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Lethbridge Herald Newspaper Archives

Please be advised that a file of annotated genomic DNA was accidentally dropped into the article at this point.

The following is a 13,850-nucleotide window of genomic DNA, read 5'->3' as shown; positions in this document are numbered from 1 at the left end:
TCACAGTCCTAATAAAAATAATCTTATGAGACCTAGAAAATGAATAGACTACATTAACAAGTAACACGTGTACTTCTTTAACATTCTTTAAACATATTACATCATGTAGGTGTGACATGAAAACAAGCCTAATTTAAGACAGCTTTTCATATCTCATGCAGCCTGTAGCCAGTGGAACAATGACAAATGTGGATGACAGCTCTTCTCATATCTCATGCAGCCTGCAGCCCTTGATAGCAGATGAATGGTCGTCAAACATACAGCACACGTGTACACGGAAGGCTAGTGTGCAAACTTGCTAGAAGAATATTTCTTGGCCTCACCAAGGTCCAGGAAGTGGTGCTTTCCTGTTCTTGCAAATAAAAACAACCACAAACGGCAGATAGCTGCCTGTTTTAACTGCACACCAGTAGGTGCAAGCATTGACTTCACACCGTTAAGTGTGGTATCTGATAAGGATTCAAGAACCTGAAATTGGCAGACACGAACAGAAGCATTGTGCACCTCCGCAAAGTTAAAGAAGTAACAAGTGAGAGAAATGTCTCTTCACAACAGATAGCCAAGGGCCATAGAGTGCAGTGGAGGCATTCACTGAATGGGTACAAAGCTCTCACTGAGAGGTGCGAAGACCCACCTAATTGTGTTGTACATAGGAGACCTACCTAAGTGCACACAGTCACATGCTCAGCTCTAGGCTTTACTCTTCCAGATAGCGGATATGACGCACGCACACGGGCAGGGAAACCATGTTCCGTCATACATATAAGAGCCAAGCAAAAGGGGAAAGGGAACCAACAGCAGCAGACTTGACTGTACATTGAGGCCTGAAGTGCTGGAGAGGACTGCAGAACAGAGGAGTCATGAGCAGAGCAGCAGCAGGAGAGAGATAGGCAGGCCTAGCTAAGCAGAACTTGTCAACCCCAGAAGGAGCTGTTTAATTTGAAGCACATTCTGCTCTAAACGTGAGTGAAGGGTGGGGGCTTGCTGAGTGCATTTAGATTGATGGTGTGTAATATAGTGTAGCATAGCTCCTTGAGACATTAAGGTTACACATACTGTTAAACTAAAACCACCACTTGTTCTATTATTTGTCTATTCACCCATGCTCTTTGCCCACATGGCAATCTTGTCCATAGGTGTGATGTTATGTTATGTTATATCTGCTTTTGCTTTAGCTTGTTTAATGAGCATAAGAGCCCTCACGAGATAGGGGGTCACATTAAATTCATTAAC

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Lethbridge Herald, The (Newspaper) - June 5, 1974, Lethbridge, Alberta Numerous singers, musicians trained in last decade Quebec has lots of musicial talent By IAIN MacLEOD MONTREAL (CP) Que- bec has nurtured a horde of talented musicians and sing- ers in the last decade, many of whom ventured little farther than La Belle Province during their careers. Several, notably Charlebois and Pagharo, hammered hard and long on the English-Cana- dian door to sell their records in moderate volume in other parts of Canada. But a Que- bec artist or group has yet to make a killing in this market. The times may be a-chang- ing, however, with the arrival on the rock music scene of the Ville Emard Blues Band, an extraordinary assembly of 18 polished musicians In less than a year, they have over- whelmed the Quebec market. Unlike many of their con- temporaries and predeces- sors, Ville Emard is not pre- pared to stop at that. Already the band has attracted a rare interest outside the province and indications are that when they take to the road on their Canada-wide tour later this year, audiences will be stand- ing on their seats as the huge sound of Ville Emard is un- leashed on stage Word of Ville Emard has also spread to the United States where the search for something different to edge onto the lucrative rock mar- ket intensifies daily. Ville Emard is indeed something different. Aside from the vast array of musi- cians playing and singing in thrilling harmony and rhythm, Ville Emard suc- ceeds in creating the atmos- phere of a musical party in which the audience plays an equal part. "When we perform a con- cert, we invite people to a says Bill Gagnon, one of three bass guitarists in the band. "This is what we al- ways try to get across. The party feeling is the whole spark of Ville Emard and without it the band would lose its impetus, digress and prob- ably collapse." Ville Emard recently com- pleted its first major outing, a 30-date tour of Quebec which included a triumphant ap- pearance at the Montreal Fo- rum, long reserved for upper- echelon musicians. That concert marked the efforts and tensions of more than six months' hard labor, served to form, rehearse and polish Ville Emard which, Gagnon says, "was far from the easiest band to put to- gether, let alone keep to- gether." The tensions and frustra- tions still are there as Ville Emard explores and expands the huge spaces of music they are capable of playing. The variety of their current reper- toire is mind-boggling. The Forum concert opened with almost 45 minutes of pumping, punch rock which swung from one set of in- struments to another. Backed by a battery of three basses, three guitars, three pianos and three drum sets, Ville Emard lifts off with dynamic performances on trumpets, saxophones, flutes, organs, even congas and other vari- ous percussive instruments. Topping this vast array of sound are several male and female singers who inject bite and intensity into the songs. The band then splits into several smaller units to dem- AGT net income higher DIETRICH DENTURE CLINIC ROSS HOSACK Certified Dental Mechanic 8 304 5th St. S. Ph. 327-7244 Lelhbridge EDMONTON (CP) Alberta Government Telephones today reported a net income for 1973 of an increase from 1972's total of The company held assets of at the end of of last year, compared with in 1972, and faced liabilities of plus retained earnings of and a trust fund for employees' group life insurance of AGT increased the number of phones in use in Alberta by more than to nearly and totalled long distance calls of onstrate its versatility. The repertoire includes a com- plicated jazz arrangement, a gutsy blues melody and a re- freshing folk set. Ville Emard then winds up the concert by pooling its resources again to blast into another dynamic rock sound. "I feel one of the reasons we should appeal to audiences outside Quebec is that our sound is not singer Carlyle Miller said. "It's not a North American or English sound either. It's just music." But far from being disloyal to its French-Canadian ties, Ville Emard hopes that any success it may enjoy outside Quebec will serve to free the flow of musicians between English-speaking and French- speaking Canada. Quebec forms a vital part of the Canadian music industry. It sells 75 per cent more records than the rest of Canada but because of an in- ability for the two cultures to cross-communicate a barrier exists. "Little has been done in the past to promote a French-Ca- nadian band in English Can- ada because the Quebec mar- ket is so Miller said. But with interest in Ville Emard firmly rooted among promoters outside Quebec, the band's forthcoming appearances in Toronto, Vancouver, Ottawa and other English-Canadian music centres may begin to loosen the foundations of the barrier which has hampered the progress of Canadian music for years. WWW WWW ELKS PUBLIC BINGO 1251 3rd AVENUE SOUTH THIS WEEK ONLY P.M. 16 GAMES NEW BLACKOUT Played Till Won (No Number Limit) IP WON ON A BLUE BONUS CARD (No Limit Purchased) PAYS DOUBLE 1 ELKS and INVITED GUESTS ONLY DOWNSTAIRS WEEKEND ENTERTAINMENT Wednesday, June 5th "VARIETY MEN" Thursday, June 6th "SOUTH COUNTRY" Friday, June 7th "RAYMOND CANADIANS" Saturday, June 8th Downstairs "MUELLER'S MUSICMAKERS" Upstairs: "VARIETY MEN" w FREE PUBLIC CONCERT LETHBRIDGE STRING QUARTET Dr. Clifford Palmer (1st Violin) Alex Palmarchuck (2nd Violin) Lorita Ichikawa (Viola) Dr Frank'Papp (Violmcello) DALE KETCHESON (Guitarist) BARRY WATERLOW (Organist) Final Recital in Lethbridge First Baptist Church Wednesday, June 5th p.m. I RED COACH LOUNGE Don Perrin nightly for your entertainment BARNEY and the BEERNUTS Fri., Sat.) Phone 3Z7-3191 HOTEL THE INN CROWD In association with the Holiday Inn at the Holiday Inn Theatre Present CHAUCER'S Phis Thursday, June 6, Friday June 7 Show starts p.m. Bar Service from ___ SOUTHERN ALBERTA THEATRES CARDSTON Mayfair Theatre "MASSACRE IN ROME" in color Starring Richard Burton and Marcelio Mastroianni. Wednesday, June 5. Show at p.m. ADULT NOT SUITABLE FOR CHILDREN. PINCHER CREEK Fox Theatre "LADY SINGS THE BLUES" in color. Starring Diana Ross. Wed., June 5. Show at p.m. ADULT NOT SUITABLE FOR CHILDREN. TABER Tower Theatre "MAGNUM FORCE" in color. Starring Clint East- wood. Wednesday, Thursday, Friday and Saturday, June 5. 6. 7 and 8. Wednesday shows at and p.m. RESTRICTED ADULT. LETHBRIDGE EXHIBITION PAVILION Saturday, June p.m. Doors Open ADVANCE TICKETS Drug Msrt TtcVets available al the door SPECIAL GUESTS "MACLEAN MACLEAN" Expo June lOWi 5 days Expo Krirtcmpwon Special June 5 Expo Water Aug. Special June 27th, 4 Expo Ubence Special 4 .--S92.5O Eaatem Canada Tour, Juljr 7th. 23 km S635 Montreal Quebec City. Pnnce Island Halrtax Ottawa. Toronto Niaoara falls Expo Mormon Tabernacle Chteaso Special Expo Jack Benny Special. July 251H, 5 days ..............S1OS Disneyland and Expo Tour. AuguM ailowas lOeeatalen................................S3OO ExpoKteaklnSpecial Sept Autumn Tout Sept. tow Ban11 Lat-c Luurse Columbia Ire Fiplds Vancouvff Vidpna Seattle Spokane Expo Jim Nabon Buck Owen Special 4 Aug. Expo Canada Week Special 4 Aufl Cimada Autumn Tout. Ocl 23 I-' ErVJirrJ klqnfl Halrfan Ottawa r- ,-y Expo enafttzoerald Special flov 1.4 2.SO NORTHERN BUS TOURS LETHBRIDGE. ALTA. PHONE 327-3536 Crppk Travel Centre 329-4474 Wednesday, May LETHBRIDGE HERALD-7 ctramount TONIGHT AND1 THURSDAY at and p.m. Roar once again with the original movie cast Color by Deluxe" Adult Not Suitable For Children Rides to festival Tommy Hunter thanks chauffeur 4 Stratford opening play 4 receives mixed reviews By JAMES NELSON STRATFORD, Ont. (CP) Mixed reviews greeted the Stratford Festival's first pro- duction of its 22nd season, Mo- liere's The Imaginary Invalid, directed by Jean Gascon and starring William Hutt and Pat Galloway. Associated Press drama critic William Glover called it a "slambang romp a laugh- packed cure for any ailment excepf 2 cracked lip." But Montreal and Toronto drama critics found it over- acted and too dependent on bodily ills for wit in good taste. The last; he died after his fourth perform- ance as Argan, the hypochon- given a fast-paced, colorful portrayal by the Stratford company. It won critical acclaim in its Australian tour earlier this year. And Gov.-Gen. Jules Leger gave his personal accolade to his old friend Mr. Gascon. When the retiring artistic director invited the Governor- General backstage after Monday night's opening performance, Mr Leger embraced him in the French fashion on both cheeks. The festival continues tonight with a revival of last year's production of Pericles, one of Shakespeare's last plays. Wednesday, it opens a new production of Love's Labor's Lost. In the Moliere work, the festival again had the services of its first designer, Tanya Moiseiwitsch. A special exhibit of her work over the last two decades is being staged this summer at Stratford's City hall. One of her, and director Gascon's difficulties, in The Imaginary Invalid is that all of the action takes place in the hypochondriac Argan's bedroom. The Stratford stage was designed by Miss JWoiseiwitsch originally to 'facilitate transitions among many supposed settings. For this, she set the balcony CN expects heavy B.C. rail traffic VANCOUVER (CP) Canadian National Railways expects future heavy traffic through British Columbia which will overwhelm its single track mainline between Edmonton and Vancouver, says company president and chief executive Robert A. Bandeen. He said that nationally the CNR system is forecast as winning a 40 per cent freight traffic increase over the next five years. This business will not be equally apportioned to all parts of the system and B.C. will in some years see a 25 per cent rise in freight tonnage, he said. Mr. Bandeen said capital spending is being boosted about 100 per cent to cope with the predicted rise in freight traffic. The laying of a second track between Edmonton and Vancouver, to parallel the existing line or to carve out a Iresh transportation corridor, is a possibility, he said. Another option for easing traffic pressure on the existing mainline, he said, is to funnel more business through the north coast B.C Port of Pnnce Rupert, via CNR's norther 3me which runs CONSORTIUM KITCHENER. Ont P B Mason, president of B. F Goodnch Canada Ltd says 1he company is participating in a consortium assembled by Alberta Gas Trunk Line Co Lid (AGTL) of Calgary to build a polrof heroical p3ant in westwards through Prince George. Mr. Bandeen said in an interview the railway faces a huge demand for additional freight cars and next year should be taking delivery of the largest number of freight cars received within any 12 month period since i960. Show Times PARAMOUNT THEATRE Short Subjects 7 00 9 05 MASH 7-10 9 10 LAST COMPLETE SHOW 9 05 ADULT ENTERTAINMENT PARAMOUNT CINEMA ESCAPE FROM DEVIL'S ISLAND 7 00 10-00 8USTWG C30 LAST COMPLETE SHOW 8 3D RESTRICTED ADULT COLLEGE CINEMA Short Subjects 7 00 9 05 ALL THE WAY SOYS 7 15 9 20 LAST COMPLETE SHOW 9 05 ADULT ENTERTAINMENT GREEN ACRES DRIVE IN THEATRE KAWE KILLERS 1000 DR DEATH 11 50 ONE COMPLETE SHOW 10 00 GATES OPEN 9 00 ADULT ENTERTAINMENT LAST TIMES TONJGHT ejBa flBII 'ill ADULT fcs'trit Contains Gory Surgical Scenes MASH An Ingo Premmger Production paramount cinema TONIGHT AND THURSDAY First Show at p.m. 2 First Run Hits 2 I RESTRICTED ADULT I HE'S THE DEVILTHEY I {NAMED THE ISLAND FOR! as another used in the the wings of the stage as hallways and lob- bies. Over-all, she used bronzes and greens, including Argan's bilious dd carpet houserobe Mr. Hutt, one of Stratford's most distinguished and versatile actors, played Argan broadly. Miss Galloway, playing Ar- gan's housemaid Toinette, was as pert and high-handed with her master as Mohere demands in the part. Myron Galloway of the Mon- treal Star wrote that the pro- duction was heavy-handed, with every line blatantly delivered and every bit of mugging emphasized, but said it was apparent the audience was in no mood to be critical. Dave Billington of the Mon- treal Gazette found Mr Hutt "stomped and roared and trampled his way through the dialogue like an elephant with gout" Few papers urge Nixon resignation NEW YORK (Reuter) A survey of 125 leading United States newspapers shows that only one out of four has urged President Nixon to resign and that only 15 have called for his impeachment by the House of Representatives as a result of the Watergate political espionage scandal. The study, by the publication Editorials on File, says of the 32 newspapers calling for Nixon to resign, eight endorsed his re-election in 1972 and six others endorsed Democrat George McGovern Only nine of the newspapers surveyed "have continued to support President Nixon without significant reservations." the study says "The approximately 50 other papers thai were surveyed were fenerally critical of liie president's refusal to hand over all the to the House judir ommiltee. but did not jficalh conclude whri' or nol he should give Up IliC JIM BROWN '.ESCAPED FROM DEVIL'S ISLAND CHRISTOPHER GEORGE R Hit. I NO. 2 with Elliott Gould college cinema STARTS TOMORROW I One Complete Show p.m. _ "Might just turn out to be this year's sleeper and emulate the 1 runaway success of 'BILLY JACK." Thomas. L A Times RESTRICTED ADULT WALKING TALL HIT NO.2 THE tf LSl EXPERIMENT green acres drive-in TONIGHT thru FRIDAY ADULT-NOT SUITABLE FOR KIDS THESE WOMEN HAVE JUST SEEN THEIR DOCTOR. MIThO 2 KARATE KILLERS' In Trcbmcolot G-? -ow 10 ;